You need to understand simple concept, when a new object will be created in context to String..Correct.
1- everytime a contructor is used by using new, it is true for any object of Java.
2- even a string if created via String pool, and when it doesn't exists already in pool.Meaningless. To the extent I can make sense of this, it is incorrect.
So, there will be two objects in your example...There will indeed, but not for the reasons you have given.
1- String S= "abc"; first occurence of your codebase line, assuming "abc" already doesn't exists in pool.But "abc" does exist in the string pool, by definition. All string literals are pooled. This line does not create a new object. It creates a reference to an existing object in the string pool.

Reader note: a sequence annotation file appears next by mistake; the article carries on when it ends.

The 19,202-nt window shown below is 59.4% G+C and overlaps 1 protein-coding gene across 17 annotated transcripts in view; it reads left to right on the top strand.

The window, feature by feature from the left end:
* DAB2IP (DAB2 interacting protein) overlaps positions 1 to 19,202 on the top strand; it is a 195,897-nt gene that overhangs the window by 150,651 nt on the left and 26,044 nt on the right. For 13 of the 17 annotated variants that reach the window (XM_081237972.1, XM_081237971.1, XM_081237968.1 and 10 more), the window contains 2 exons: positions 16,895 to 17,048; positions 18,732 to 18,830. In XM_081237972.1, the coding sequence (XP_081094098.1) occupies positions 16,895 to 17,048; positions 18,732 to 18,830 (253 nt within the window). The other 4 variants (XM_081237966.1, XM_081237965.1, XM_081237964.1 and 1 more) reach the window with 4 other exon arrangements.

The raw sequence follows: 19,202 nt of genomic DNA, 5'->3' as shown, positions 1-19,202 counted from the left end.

2- String S1= new String ("abc"); //This will always create new object doesn't matter if exists or not in the pool.Correct except that in this case once again "abc" does exist in the pool.
And remaning two lines wouldn't impact the object creation, that is just a reference assignment for string pool and created object.Of the remaining two lines, the first is the same as the original first line, so it is a new reference to an existing object, and the second is also a new reference to an existing object.
hope, this helps you.It won't because it is 50% incorrect.
EJP wrote:Not fair. Back then schools actually trained useful people. Nowadays even math is going out the door because it is "too hard".
1971. My first two assignments were a bubble sort and a heap sort, the latter to prove that the former is simple but useless. Never used a bubble sort since. Very useful bit of knowledge.